Correlation: Inequality and the Internet in China

posted at 7:31 pm on January 23, 2013 by Erika Johnsen

I’ve said it before, and I’ll say it again: Whatever its many extravagant promises to the contrary in principle, ain’t no inequality like communist inequality in practice. For the first time since 2000, the Chinese regime has finally bothered to release a basic measure of inequality from within its communist realm, and — surprise — the picture is not a pretty one:

The Gini coefficient is a commonly used measure of income inequality, with a figure of 0 representing perfect equality and 1 total inequality. Some academics view 0.40 as a warning line.

China’s peaked at 0.491 in 2008 before falling in recent years to 0.474 in 2012, Ma Jiantang, chief of the National Bureau of Statistics, told reporters as he announced readings for the decade from 2003.

The figures “showed the income gap is rather big”, he said at a press conference on the country’s economic growth. …

Other organisations have published their own readings in the interim, with some sharply higher than the official data.

And I think it’s safe to assume that the “official data” from the reliably deceitful and manipulative Chinese government isn’t quite accurate; a recent survey from a research center founded by the Southwestern University of Finance and Economics and the Institute of Financial Research, which operates under China’s central bank, estimated the coefficient at 0.61 in 2010. Ouch.

The plutocratic Chinese regime has been struggling a lot lately with their handling of their profound Internet censorship and the accompanying social unrest, and they’re trying to figure out how to balance their latent desire to maintain their totalitarian chokehold with the increasingly obvious modern fact that free speech and the free flow of information are conditions much more conducive to economic growth, competition, and prosperity. The Atlantic has a great post up showcasing the positive correlation between Internet penetration and the corresponding level of economic development throughout China’s various regions — check that out:

While web penetration in Beijing surpassed 72% in 2012, fewer than 30% of residents in the interior province of Jiangxi are internet users. To put those figures in perspective, Beijing’s internet usage is comparable to that of Hong Kong or Israel. Jiangxi, on the other hand, lags behind Uzbekistan, Bolivia, and Tuvalu.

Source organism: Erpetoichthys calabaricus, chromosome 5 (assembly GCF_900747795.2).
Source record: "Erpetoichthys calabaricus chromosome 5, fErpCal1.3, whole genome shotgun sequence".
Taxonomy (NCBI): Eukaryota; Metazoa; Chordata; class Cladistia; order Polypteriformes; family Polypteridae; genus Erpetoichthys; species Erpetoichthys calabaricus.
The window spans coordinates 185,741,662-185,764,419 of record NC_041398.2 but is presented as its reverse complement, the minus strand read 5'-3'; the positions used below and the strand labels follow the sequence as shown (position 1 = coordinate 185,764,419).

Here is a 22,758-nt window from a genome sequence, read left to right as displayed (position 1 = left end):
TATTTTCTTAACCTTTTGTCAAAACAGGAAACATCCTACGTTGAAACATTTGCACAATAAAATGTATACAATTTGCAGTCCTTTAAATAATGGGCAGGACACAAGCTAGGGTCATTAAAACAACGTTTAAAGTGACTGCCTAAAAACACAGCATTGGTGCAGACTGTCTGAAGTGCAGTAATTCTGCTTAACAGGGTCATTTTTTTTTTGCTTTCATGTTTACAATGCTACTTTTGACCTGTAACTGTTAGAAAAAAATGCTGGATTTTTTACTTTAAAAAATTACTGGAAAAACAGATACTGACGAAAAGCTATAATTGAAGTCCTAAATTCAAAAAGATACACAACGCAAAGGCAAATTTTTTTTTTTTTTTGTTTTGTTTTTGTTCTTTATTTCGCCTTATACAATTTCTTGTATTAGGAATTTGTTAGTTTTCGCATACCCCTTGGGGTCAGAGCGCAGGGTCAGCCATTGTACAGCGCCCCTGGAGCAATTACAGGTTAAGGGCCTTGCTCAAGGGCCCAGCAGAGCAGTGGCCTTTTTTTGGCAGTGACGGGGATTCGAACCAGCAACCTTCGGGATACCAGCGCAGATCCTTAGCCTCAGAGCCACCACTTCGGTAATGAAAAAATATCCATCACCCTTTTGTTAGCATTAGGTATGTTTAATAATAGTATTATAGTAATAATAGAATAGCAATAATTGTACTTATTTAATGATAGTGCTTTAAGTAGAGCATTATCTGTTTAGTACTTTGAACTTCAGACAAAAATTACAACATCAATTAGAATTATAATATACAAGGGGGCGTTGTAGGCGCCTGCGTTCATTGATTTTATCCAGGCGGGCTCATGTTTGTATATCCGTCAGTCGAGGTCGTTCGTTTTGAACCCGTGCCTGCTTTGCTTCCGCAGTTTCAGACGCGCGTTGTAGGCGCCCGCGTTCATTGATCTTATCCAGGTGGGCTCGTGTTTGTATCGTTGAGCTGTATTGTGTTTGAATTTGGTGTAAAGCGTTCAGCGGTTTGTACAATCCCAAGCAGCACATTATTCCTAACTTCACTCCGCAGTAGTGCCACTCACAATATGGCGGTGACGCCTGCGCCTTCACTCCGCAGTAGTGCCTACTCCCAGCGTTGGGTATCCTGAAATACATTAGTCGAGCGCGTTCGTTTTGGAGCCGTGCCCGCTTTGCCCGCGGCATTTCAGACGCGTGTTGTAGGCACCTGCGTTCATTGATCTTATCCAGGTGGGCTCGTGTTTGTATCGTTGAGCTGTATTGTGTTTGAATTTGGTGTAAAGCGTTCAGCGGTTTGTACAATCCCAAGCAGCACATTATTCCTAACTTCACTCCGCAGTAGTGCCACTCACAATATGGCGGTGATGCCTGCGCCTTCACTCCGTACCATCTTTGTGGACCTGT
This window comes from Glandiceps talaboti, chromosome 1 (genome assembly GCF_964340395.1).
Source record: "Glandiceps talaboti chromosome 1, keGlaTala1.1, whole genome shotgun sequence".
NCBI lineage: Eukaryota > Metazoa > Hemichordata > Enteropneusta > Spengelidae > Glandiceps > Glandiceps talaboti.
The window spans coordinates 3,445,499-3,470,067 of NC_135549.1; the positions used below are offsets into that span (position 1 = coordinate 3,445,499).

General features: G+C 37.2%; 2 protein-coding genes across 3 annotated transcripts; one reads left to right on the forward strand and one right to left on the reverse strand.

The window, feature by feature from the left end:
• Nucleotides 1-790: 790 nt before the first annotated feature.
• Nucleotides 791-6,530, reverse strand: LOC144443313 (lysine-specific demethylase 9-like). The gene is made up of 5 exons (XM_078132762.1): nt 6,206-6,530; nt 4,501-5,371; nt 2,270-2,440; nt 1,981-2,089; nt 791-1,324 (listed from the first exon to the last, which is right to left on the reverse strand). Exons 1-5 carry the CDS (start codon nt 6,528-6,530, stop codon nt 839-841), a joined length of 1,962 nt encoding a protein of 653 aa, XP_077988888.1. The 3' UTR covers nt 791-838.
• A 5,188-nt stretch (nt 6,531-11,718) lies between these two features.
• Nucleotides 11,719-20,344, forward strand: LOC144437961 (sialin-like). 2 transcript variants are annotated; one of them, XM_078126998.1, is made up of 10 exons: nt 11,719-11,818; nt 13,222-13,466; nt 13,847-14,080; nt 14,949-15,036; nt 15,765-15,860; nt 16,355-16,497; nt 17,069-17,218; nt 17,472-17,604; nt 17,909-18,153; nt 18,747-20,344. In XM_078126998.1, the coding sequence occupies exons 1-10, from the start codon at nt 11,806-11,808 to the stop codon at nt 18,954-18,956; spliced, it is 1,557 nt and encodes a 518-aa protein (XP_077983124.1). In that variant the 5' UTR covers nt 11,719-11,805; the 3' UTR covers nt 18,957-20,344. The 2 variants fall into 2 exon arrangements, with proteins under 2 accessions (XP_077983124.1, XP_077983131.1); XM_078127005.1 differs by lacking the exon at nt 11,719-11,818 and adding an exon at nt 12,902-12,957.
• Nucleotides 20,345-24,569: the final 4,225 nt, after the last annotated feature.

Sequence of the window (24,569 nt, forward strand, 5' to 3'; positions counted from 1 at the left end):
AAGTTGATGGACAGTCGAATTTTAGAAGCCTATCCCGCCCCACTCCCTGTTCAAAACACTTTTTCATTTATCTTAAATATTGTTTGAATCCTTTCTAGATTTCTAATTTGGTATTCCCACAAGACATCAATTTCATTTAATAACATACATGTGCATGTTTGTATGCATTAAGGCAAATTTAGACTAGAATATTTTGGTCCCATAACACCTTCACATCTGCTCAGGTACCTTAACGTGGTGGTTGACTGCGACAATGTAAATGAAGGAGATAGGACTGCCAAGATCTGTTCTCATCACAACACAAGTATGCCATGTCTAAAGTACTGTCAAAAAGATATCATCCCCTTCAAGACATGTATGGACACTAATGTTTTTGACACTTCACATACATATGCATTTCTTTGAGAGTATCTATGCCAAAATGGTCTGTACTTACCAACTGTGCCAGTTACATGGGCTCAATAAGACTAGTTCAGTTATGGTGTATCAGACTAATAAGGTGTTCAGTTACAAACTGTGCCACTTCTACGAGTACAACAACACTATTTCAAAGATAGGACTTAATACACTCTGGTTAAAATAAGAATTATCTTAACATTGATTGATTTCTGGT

In terms of the production of online content, the gap is even wider. Beijing-based websites host over 38 billion web pages, or an average of 1,890 pages per city resident. Tibetan-based sites host fewer than 3.5 million pages, or just over one page per person. …

Does this mean there are two Chinas? The Connected China — where residents are relatively wealthy, connected to the world of social media and can access outside information despite government censorship, and the Disconnected China — where residents are relatively poor, still reliant on heavily regulated state-media for information and closed off to new ideas?

The Chinese government wants very badly to get on the United States’ economic level, but how to efficiently do so without easing up on the many institutional checks hindering their people’s ingenuity, creativity, and entrepreneurship (and uh, oh yeah — their basic human rights)? Such a conundrum for them.


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…blueprint for JugEars new Czar!

KOOLAID2 on January 23, 2013 at 7:37 PM

I’ve said it before, and I’ll say it again: Whatever its many extravagant promises to the contrary in principle, ain’t no inequality like communist inequality in practice.

Coming soon to America…

SWalker on January 23, 2013 at 7:38 PM

The Chinese government wants very badly to get on the United States’ economic level, but how to efficiently do so without easing up on the many institutional checks hindering their people’s ingenuity, creativity, and entrepreneurship (and uh, oh yeah — their basic human rights)? Such a conundrum for them.

…no problem!…JugEars is trying his best… to meet them half-way

KOOLAID2 on January 23, 2013 at 7:41 PM

The Chinese government wants very badly to get on the United States’ economic level, but how to efficiently do so without easing up on the many institutional checks hindering their people’s ingenuity, creativity, and entrepreneurship (and uh, oh yeah — their basic human rights)? Such a conundrum for them.

So in other words, they’re hitting the same wall they hit centuries ago, when they suddenly pulled in like a box turtle instead of soldiering out into the world and probably taking a bunch of it.

The Internet is making their deficient culture run up against the impossible goals of Western levels of prosperity with brutal levels of suppression and censorship. New ways vs. old. Last time, “Old ways” won the argument and until Marco Polo took a long walk we barely knew they existed. I wonder if the outcome will be different this time?

MelonCollie on January 23, 2013 at 7:45 PM

Are we moving on to Social Media Justice now?

Flange on January 23, 2013 at 7:52 PM

they’re trying to figure out how to balance their latent desire to maintain their totalitarian chokehold with the increasingly obvious modern fact that free speech and the free flow of information are conditions much more conducive to economic growth, competition, and prosperity.